It seemed that the era of super-large PV plants was over in the United States. In a competition reminiscent of early 20th century skyscrapers, for years developers raced to have the most massive plants covering thousands of acres, with some projects coming in at more than 500 MW, mostly in the deserts of California and the American Southwest.
But as many of these sites were in pristine deserts conservationists pushed back, and especially in California many of these projects were stopped in the courts. Developers learned to move to disused farmland and other previously disturbed land, and began to focus on smaller projects in the 20-50 MW range.
But now First Solar is back with another mega-project, this time in the South. A 30-year power contract for an enormous 200 MW-AC solar project planned by the company for Twiggs County in Central Georgia has been approved by Georgia regulators, as one of several awarded under Georgia Power’s latest solicitation through its Renewable Energy Development Initiative (REDI).
The project will be one of the first to utilize First Solar’s large-format Series 6 modules, mounted on single-axis trackers. The first Series 6 module rolled off the production line in November, and First Solar expects to begin full-scale production during Q2 and to have manufactured around 1 GW of Series 6 product by the end of 2018.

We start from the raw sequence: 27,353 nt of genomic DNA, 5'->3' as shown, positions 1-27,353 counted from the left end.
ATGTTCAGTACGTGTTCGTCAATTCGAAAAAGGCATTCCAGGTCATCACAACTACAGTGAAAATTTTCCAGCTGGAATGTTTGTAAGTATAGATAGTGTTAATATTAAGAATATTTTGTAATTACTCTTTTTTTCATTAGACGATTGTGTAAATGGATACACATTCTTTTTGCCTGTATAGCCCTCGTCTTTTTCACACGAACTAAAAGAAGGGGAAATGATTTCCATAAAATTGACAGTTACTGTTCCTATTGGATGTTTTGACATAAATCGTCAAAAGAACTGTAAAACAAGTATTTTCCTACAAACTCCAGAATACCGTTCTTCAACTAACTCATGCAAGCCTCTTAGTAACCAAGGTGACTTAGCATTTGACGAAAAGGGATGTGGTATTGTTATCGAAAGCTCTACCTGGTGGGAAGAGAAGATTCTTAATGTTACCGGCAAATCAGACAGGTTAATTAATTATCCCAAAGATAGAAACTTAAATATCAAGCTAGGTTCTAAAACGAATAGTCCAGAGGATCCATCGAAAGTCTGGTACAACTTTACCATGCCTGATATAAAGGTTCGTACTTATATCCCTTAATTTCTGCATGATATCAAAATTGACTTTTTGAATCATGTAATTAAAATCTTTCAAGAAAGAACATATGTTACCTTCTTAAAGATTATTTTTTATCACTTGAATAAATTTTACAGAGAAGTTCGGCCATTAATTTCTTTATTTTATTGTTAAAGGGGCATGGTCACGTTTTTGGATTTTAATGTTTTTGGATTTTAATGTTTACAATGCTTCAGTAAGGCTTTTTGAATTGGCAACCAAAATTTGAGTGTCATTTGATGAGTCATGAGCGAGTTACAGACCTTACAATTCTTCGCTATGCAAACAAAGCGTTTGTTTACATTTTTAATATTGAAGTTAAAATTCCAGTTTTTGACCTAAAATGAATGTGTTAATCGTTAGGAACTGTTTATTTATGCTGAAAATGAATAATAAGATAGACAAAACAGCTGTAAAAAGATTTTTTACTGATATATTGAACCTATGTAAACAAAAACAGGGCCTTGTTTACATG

First Solar’s internal construction team will build the project, with work planned to start in November. The company notes that when complete the 2,000-acre plant will be the largest in the U.S. South, however, pv magazine has not heard of any projects larger than this anywhere East of the Mississippi River. As such this is likely the largest project in the eastern third of the United States.
One reason for this is land settlement patterns. While the South does not offer the vast expanses of open desert that are found in the West, its agriculture developed more through large plantations than the smaller family farms standard in the northeastern United States. This means that larger plots of available land under a single owner are more widely available. Additionally, as the region’s economy was traditionally based on agriculture and not as much industry as the Northeast, population densities are lower.
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